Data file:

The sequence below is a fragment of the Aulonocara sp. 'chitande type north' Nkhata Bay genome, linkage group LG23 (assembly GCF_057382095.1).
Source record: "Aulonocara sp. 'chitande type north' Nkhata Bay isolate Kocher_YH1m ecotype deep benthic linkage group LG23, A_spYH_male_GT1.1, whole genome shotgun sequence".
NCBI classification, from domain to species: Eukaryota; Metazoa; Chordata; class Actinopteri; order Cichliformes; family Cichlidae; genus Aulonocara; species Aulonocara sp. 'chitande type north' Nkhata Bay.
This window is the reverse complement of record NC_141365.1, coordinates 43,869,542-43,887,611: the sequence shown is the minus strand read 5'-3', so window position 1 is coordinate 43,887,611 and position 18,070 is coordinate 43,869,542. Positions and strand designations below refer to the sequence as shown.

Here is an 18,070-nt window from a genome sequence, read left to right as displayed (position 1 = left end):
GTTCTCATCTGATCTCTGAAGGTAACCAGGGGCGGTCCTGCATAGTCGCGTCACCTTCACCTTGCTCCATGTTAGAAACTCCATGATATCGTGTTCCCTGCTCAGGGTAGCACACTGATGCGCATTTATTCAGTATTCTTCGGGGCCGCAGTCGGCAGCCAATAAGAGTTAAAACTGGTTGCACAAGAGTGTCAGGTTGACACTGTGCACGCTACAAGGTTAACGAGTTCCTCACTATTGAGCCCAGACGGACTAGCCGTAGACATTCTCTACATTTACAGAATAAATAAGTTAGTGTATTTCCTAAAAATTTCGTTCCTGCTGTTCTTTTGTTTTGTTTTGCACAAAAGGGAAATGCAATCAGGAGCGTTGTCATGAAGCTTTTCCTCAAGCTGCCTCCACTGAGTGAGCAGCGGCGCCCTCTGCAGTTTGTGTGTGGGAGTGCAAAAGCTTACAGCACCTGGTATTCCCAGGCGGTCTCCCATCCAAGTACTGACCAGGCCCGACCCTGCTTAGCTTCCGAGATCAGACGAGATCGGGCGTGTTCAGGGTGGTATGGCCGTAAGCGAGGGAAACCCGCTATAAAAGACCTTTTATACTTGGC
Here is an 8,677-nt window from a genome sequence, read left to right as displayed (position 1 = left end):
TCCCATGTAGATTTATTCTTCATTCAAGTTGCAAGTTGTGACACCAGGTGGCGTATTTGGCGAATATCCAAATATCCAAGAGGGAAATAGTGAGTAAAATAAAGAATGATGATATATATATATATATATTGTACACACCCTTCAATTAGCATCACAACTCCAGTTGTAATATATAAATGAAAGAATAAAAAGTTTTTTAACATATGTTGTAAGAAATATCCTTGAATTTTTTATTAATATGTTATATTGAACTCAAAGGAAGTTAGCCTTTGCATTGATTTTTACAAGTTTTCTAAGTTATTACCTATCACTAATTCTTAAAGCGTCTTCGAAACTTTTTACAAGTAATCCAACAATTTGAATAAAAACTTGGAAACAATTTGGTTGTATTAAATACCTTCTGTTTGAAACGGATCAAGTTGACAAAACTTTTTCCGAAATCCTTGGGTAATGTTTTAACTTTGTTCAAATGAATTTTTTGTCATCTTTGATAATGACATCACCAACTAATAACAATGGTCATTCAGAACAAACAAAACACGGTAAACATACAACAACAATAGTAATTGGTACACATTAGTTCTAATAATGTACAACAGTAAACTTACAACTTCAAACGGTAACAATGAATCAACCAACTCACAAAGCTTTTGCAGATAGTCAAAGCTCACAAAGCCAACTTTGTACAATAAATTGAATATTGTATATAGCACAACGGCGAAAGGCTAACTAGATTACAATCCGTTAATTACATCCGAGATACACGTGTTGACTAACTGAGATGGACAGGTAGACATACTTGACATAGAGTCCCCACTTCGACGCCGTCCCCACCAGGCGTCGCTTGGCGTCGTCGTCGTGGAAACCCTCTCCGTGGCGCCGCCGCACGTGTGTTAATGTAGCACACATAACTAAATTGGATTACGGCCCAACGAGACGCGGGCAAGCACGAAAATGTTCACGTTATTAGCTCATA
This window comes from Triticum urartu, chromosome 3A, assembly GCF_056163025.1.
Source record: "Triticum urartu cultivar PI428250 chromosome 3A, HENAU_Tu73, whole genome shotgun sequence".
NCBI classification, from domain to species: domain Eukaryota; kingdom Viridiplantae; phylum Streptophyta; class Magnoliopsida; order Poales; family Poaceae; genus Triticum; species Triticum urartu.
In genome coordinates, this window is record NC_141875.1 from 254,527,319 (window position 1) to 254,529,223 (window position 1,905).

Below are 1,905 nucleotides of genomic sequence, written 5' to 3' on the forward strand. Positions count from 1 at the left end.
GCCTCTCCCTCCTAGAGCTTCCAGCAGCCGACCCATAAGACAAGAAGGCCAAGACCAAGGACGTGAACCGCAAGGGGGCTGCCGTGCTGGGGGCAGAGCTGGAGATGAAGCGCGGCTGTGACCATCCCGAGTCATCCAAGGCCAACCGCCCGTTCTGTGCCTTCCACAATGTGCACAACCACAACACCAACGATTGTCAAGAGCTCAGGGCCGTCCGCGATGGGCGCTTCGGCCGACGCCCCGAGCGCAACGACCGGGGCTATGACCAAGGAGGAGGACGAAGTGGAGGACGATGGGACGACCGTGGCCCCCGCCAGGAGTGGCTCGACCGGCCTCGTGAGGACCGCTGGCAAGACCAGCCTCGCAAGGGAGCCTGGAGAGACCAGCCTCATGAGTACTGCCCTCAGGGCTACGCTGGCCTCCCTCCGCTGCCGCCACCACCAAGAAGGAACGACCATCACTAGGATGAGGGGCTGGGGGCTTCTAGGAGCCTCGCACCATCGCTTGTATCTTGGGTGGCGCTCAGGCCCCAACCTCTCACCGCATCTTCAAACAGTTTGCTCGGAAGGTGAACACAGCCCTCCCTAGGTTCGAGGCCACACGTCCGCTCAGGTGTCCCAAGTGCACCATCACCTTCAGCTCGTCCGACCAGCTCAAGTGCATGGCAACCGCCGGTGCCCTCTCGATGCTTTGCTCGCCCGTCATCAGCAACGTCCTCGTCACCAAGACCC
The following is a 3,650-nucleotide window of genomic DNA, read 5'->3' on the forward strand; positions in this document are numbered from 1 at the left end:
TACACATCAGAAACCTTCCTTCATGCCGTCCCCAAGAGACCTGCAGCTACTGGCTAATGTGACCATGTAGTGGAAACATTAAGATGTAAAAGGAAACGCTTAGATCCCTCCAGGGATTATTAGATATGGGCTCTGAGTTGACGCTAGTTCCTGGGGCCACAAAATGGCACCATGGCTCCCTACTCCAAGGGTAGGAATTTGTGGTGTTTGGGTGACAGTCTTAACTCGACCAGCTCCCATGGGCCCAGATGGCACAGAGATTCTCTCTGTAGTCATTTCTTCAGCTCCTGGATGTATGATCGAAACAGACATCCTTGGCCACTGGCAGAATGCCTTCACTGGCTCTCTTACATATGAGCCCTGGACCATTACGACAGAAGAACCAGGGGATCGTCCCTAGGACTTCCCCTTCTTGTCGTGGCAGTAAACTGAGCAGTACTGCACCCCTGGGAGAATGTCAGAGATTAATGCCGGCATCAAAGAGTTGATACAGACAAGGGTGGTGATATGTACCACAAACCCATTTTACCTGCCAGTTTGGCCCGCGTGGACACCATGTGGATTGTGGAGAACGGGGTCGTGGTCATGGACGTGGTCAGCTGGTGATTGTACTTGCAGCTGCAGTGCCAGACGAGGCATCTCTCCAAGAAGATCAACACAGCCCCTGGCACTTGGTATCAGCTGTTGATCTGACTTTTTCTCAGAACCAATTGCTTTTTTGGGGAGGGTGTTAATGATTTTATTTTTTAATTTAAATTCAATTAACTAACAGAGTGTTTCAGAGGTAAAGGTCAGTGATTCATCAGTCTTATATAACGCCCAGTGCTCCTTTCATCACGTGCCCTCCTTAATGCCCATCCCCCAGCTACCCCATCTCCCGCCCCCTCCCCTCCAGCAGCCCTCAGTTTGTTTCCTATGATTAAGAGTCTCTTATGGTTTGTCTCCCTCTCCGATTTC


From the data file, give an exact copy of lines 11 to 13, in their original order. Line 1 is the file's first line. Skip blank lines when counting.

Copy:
NCBI classification, from domain to species: domain Eukaryota; kingdom Viridiplantae; phylum Streptophyta; class Magnoliopsida; order Poales; family Poaceae; genus Triticum; species Triticum urartu.
In genome coordinates, this window is record NC_141875.1 from 254,527,319 (window position 1) to 254,529,223 (window position 1,905).

Below are 1,905 nucleotides of genomic sequence, written 5' to 3' on the forward strand. Positions count from 1 at the left end.